Spring 2016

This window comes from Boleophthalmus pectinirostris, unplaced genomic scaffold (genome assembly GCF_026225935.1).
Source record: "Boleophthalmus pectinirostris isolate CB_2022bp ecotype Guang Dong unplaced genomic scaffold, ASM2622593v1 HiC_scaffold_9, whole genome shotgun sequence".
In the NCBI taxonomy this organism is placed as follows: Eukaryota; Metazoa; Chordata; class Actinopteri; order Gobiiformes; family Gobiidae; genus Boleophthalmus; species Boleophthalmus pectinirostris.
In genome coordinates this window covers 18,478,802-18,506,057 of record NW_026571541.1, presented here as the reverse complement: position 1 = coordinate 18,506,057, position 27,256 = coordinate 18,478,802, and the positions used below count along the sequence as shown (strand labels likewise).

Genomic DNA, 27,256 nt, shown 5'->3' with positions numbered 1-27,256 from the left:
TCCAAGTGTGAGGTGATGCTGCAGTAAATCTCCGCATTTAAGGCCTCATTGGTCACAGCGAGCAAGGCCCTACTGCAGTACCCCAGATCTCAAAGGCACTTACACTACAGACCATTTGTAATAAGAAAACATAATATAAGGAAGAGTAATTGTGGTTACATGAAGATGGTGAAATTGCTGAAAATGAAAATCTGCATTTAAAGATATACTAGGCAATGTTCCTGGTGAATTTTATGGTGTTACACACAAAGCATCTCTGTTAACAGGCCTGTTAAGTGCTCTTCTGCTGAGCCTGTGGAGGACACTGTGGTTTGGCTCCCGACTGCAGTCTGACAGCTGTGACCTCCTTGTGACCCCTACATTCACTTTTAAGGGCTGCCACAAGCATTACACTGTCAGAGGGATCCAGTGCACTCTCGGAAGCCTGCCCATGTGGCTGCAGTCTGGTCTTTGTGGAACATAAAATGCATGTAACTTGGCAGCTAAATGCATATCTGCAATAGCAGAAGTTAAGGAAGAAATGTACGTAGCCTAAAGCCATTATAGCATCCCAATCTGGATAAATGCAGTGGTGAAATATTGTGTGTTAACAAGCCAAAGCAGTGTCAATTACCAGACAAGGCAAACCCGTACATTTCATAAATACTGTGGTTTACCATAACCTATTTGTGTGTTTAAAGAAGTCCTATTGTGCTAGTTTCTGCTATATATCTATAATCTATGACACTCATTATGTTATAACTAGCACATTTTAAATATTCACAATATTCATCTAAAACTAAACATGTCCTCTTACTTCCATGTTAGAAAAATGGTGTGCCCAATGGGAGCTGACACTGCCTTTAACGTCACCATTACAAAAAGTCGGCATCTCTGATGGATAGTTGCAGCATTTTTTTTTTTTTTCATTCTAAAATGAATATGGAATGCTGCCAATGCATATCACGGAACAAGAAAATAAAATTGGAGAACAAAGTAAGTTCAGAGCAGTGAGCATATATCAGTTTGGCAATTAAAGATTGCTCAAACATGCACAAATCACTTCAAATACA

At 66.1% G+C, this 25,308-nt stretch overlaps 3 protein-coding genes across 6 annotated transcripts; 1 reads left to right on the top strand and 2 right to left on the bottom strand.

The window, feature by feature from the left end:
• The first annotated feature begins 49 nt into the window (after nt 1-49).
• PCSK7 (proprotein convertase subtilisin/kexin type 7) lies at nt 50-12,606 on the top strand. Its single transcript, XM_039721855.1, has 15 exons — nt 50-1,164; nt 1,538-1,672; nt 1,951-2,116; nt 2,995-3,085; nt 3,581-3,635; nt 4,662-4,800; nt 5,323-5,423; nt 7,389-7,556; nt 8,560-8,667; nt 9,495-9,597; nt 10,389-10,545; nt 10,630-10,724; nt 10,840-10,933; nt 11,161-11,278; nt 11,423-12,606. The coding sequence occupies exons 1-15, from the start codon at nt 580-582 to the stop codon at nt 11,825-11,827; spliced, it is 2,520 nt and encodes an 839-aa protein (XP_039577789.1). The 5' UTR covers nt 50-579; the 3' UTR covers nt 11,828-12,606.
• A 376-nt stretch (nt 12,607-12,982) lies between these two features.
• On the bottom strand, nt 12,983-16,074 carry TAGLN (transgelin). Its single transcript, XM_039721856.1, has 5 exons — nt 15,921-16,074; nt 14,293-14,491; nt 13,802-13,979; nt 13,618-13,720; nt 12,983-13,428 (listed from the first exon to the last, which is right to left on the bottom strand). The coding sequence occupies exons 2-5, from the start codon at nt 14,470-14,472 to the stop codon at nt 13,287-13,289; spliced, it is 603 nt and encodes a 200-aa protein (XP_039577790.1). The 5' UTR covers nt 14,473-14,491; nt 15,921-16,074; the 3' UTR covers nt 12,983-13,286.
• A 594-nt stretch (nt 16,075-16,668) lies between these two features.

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22 CINEMONTAGE / Q2 2016 by Rob Feld • portraits by Sarah Shatz V eteran New York indie film editor Sabine Hoffman, ACE, discovered film editing and began her career as a student in Berlin. To make her rent, she worked at a music club before finding jobs on film sets: driver, script supervisor and finally assistant director, which is more of a creative collaborator position in Germany than it is in America. When she was invited into an editing room, Hoffman suddenly saw her different interests in art history, music, photography and theatre converging. "I realized that film editing is all about language, rhythm and music, and I could bring all my interests together," she recalls. "It was a magical discovery." She worked as an apprentice editor in Germany, but started editing student films herself when she moved to Boston to intern with Robert Wilson at the American Repertory Theater. From there, she took on indie films but found her most frequent collaborator when producer and InDigEnt founder Gary Winick introduced her to Rebecca Miller, who was looking for someone to cut Personal Velocity: Three Portraits (2002). Hoffman took the job and the film went on to win the Grand Jury Prize at Sundance. Hoffman recently completed her fourth film with Miller, Maggie's Plan, which premiered at the Toronto International Film Festival, and opened May 20 through Sony Pictures Classics. The film follows Maggie (Greta Gerwig), a New York woman intent on having a baby utilizing sperm donated by a college acquaintance. Just — and the word just cannot be overemphasized — as she attempts the self-insemination, she falls in love with John (Ethan Hawke), a brilliant but self-indulgent anthropology professor apparently in a stifling marriage with intimidating Danish uber-academic Georgette (Julianne Moore). There was plenty of behavior and performance to track in the dialogue-heavy story, with the first cut coming in at 140 minutes before being trimmed down to 92 minutes. Any one of the actors could be the story's center of gravity, and Hoffman credits the collaborative atmosphere that she and Miller maintain to finding the balance they felt served all masters. "My motto for Maggie's Plan in particular was, 'I want you to have your cake and eat it too,'" says Hoffman. "That's what it should be." CineMontage interviewed Hoffman in Manhattan in March about the new film as well as her career and her frequent collaborations with Miller. CineMontage: Did you go through a traditional apprentice process in Germany and do you remember a "light bulb moment' that came from the experience? Sabine Hoffman: Yes, an amazing German editor/director, René Perraudin, mentored me, and I remember his generosity. I was overly eager and one day made a big mistake because of it. Some people were very upset and I had to undo everything I had done. I felt very ashamed and sad. I wanted to quit forever, and it was he who said, "Don't worry, I understand why you did it. This is a learning moment — just don't forget about it." Communication is everything. Ask about things when you are curious and try to build bridges of communication. As an editor, I would like my cutting room to be a magical kitchen where it is safe to experiment. Be open to ideas and invite them, because it's not necessarily me who is going to have the best one. CM: Do you feel something has been lost going from those days of 40 tracks on a mag to working in digital? SH: I'm not sure if we've lost so much because we've gained so much — like the ability to explore versions and layer things in ways that were not as instantly possible before and, thanks to digital, I will always do a first draft that has everything Sabine's Plan Engaging with the Editorial Process and the Audience Opposite, Sabine Hoffman.

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